You may have heard about the audio interface from many music producers. You may have also heard about its importance in music production.
Music production has changed from what it once was. Now, people have been able to pursue their passion for music production in the comfort of their own homes. Thanks to technology, we have musical advancements that led to the creation of the audio interface.
Read below to learn more about this music equipment!
An audio interface is usually rectangular and box-like, with knobs, switches, and inputs.
The first thing to notice is the line inputs. This is where you connect your microphone and/or instruments. One input can fit both XLR cables for microphones and ¼-inch cables for your guitar.
Second are the output controls. This knob allows you to control the output of your monitor easily. That way, you do not have to go to your DAW (digital audio workstation) and control the volume/level of your project. This makes it more convenient to do your work.
Next to the output controls are the headphone input and control. It is where you plug in your headphones and control the levels of the output that travels in your headphones.
Another thing that most interfaces have are meters that check your signal levels. This is very handy to see whether your input level is too loud. Having a loud signal results in clipping, which serves as a warning to tone down the input levels.
Finally, there is the connector to your computer. This can be located at the back of the interface.
Here are some examples of what different interfaces look like and have to offer.
What Does it Do?
The audio interface connects any of your instruments or microphones to your digital audio workstation. This is how you can record any external instrument with an XLR or ¼ jack connection to your DAW.
Specifically, it converts the signal produced by the instrument into digital information. This is done so that your laptop and digital audio workstation can recognize the signal and translate it into the wave file for your project.
I/Os are the input and output of the interface. This is where you plug your instrument into the interface and where the sound travels.
The beauty of the audio interface is that it can house more than one input and output. With more I/Os, you can record more than one instrument simultaneously.
Interfaces come in different shapes and sizes. Bigger sizes mean more I/Os, which might suit you if you want to record multiple instruments or a whole drum set.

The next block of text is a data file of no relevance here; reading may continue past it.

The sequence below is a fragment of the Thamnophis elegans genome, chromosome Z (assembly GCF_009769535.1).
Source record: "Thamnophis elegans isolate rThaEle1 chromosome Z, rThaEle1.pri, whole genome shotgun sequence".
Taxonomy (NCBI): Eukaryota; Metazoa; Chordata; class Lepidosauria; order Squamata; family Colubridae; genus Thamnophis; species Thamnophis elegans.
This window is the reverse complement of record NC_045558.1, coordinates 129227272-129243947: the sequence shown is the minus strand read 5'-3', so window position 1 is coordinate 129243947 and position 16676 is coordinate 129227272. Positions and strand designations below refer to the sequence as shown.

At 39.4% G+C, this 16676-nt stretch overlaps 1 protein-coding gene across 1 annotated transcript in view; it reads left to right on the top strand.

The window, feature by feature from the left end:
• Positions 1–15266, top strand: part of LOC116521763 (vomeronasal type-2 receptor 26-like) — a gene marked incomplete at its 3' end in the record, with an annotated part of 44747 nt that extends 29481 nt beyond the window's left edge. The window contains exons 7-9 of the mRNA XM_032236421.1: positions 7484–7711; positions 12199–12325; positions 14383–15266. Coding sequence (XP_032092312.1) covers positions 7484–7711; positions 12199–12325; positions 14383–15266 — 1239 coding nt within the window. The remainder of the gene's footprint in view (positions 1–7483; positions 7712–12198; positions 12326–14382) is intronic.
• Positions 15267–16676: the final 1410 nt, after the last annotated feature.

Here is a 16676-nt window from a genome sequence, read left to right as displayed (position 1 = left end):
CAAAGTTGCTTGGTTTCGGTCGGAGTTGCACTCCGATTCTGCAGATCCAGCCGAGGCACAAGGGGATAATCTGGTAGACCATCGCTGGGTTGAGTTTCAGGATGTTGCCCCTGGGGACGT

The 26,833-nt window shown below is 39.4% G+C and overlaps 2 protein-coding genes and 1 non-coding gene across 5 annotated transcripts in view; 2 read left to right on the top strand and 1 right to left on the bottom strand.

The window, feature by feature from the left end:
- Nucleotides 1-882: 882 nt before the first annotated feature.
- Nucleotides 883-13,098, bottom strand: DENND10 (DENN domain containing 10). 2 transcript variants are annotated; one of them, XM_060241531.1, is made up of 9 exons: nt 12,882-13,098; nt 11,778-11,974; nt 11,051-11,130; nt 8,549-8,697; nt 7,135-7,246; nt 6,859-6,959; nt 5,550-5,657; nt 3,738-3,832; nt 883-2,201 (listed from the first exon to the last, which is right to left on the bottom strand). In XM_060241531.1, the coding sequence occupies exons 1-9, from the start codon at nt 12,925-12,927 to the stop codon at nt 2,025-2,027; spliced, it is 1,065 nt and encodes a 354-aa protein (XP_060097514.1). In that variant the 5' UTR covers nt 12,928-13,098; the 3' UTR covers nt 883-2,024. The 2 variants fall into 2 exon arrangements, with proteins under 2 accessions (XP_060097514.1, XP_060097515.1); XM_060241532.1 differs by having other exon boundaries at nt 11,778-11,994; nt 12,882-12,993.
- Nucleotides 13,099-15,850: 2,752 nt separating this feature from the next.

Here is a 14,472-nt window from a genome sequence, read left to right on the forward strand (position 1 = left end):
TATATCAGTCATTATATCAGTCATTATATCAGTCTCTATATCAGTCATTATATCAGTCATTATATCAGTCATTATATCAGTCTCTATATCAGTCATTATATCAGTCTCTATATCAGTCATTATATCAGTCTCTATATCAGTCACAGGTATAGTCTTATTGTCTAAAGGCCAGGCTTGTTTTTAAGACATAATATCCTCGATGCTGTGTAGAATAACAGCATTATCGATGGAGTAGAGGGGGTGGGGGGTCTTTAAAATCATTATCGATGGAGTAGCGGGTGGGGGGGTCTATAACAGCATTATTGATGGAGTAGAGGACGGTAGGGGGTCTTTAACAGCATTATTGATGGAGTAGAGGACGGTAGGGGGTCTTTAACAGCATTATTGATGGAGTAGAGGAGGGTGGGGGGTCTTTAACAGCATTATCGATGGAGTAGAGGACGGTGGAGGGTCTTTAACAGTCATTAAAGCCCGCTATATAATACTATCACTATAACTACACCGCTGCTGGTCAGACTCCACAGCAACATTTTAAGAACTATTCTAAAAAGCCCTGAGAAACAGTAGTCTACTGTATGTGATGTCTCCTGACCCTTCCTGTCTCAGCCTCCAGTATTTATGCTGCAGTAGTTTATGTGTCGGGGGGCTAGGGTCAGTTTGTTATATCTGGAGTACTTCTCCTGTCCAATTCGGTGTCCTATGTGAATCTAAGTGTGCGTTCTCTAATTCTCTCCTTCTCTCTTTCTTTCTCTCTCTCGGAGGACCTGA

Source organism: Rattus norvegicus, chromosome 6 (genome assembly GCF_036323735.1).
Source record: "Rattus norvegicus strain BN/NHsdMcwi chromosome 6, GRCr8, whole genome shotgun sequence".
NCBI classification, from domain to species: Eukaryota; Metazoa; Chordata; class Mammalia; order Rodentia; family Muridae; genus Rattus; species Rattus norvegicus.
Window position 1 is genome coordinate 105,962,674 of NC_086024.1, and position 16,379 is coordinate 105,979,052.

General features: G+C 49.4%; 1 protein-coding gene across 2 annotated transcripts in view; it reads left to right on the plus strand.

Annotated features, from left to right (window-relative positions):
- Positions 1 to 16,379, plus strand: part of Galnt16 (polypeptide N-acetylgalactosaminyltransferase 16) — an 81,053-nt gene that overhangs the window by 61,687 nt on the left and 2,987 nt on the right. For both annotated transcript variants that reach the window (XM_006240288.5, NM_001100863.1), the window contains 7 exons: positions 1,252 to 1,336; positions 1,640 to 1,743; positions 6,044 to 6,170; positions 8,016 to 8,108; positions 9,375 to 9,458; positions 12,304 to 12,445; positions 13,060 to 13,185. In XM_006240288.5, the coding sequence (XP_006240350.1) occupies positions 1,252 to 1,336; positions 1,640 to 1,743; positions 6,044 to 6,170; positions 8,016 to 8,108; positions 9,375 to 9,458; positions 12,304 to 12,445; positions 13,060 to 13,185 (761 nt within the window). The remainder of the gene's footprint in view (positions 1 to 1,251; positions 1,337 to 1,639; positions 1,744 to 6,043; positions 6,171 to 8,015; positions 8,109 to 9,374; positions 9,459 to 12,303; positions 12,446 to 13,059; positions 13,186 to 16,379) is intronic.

Recording Without an Amp
The advantage is that you can record your guitar or bass without micing up your amplifier. You can just plug your instrument straight into the laptop via the interface and get a clean wave file through this.
This is beneficial for two scenarios. One, you may have an untreated room. This means your room may not be treated to block out any outside noise, such as cars passing by.
Another worry is you may feel your amplifier may not be suitable for recording. You may also not have other pedals that can enhance the sound of your guitar.
With the interface, you can connect your guitar to a digital amplifier and digital plugins that have more variety with the sound you can create.
Mixing and Sound Quality
It does not stop there. This is also an important tool when it comes to mixing. Now you can say that you can use the sound card and speaker on your laptop or desktop. And technically, you can.
The thing is, it is possible but limiting. If you want a professional sound, then connecting your headphones to your interface is the way to go.
Audio interfaces have built-in preamps, which can improve sound quality. These preamps amplify low-level signals to line level, boosting any instrument connected to the interface to be played at an optimal recording level.
Interfaces also come with phantom power, giving an extra boost for microphones.
Latency refers to the delay in the time when you play a note and when the computer processes it. This delay can last for a second; however, it is a hurdle to the music recording process.
Same with sound quality, your computer’s sound card is not built for this type of function as efficiently as you want it to. Hence, latency is more likely to occur if you rely on it. With an interface, this is no longer the case.
Which To Buy
So with many interfaces in the market, you might wonder which one is the most worth it.
That will all depend on you. Luckily this will help distinguish that.
Firstly, there are the entry-level interfaces. These are the most affordable models, so they subsequently have limited features. The most notable one is the amount of I/Os. When you usually start out, buying an interface with at least 2 I/Os is ideal.
These products might look simple, but they still provide utility and quality in your recording. Brands such as Focusrite and M-Audio simple 2 I/O interfaces have proven to be more than enough for many music producers.
Whether you are starting out or are satisfied with simpler models with 2 I/Os, these interfaces will serve you well.
If you require more advanced interfaces with more I/Os, then buying those interfaces might be the option. An example would be recording live drums or a take that involves a band, both setups requiring interfaces with more I/Os.
At the end of the day, it comes down to what you think is important to your music production journey, but rest assured that there are options tailored to your needs.
Audio interfaces have become a necessity in music production, and we can see why. From being able to record at home to attaining high sound quality, this has become a powerful asset for anyone who wants to create music.
Want to jumpstart your passion for music? Then this box is the tool for you!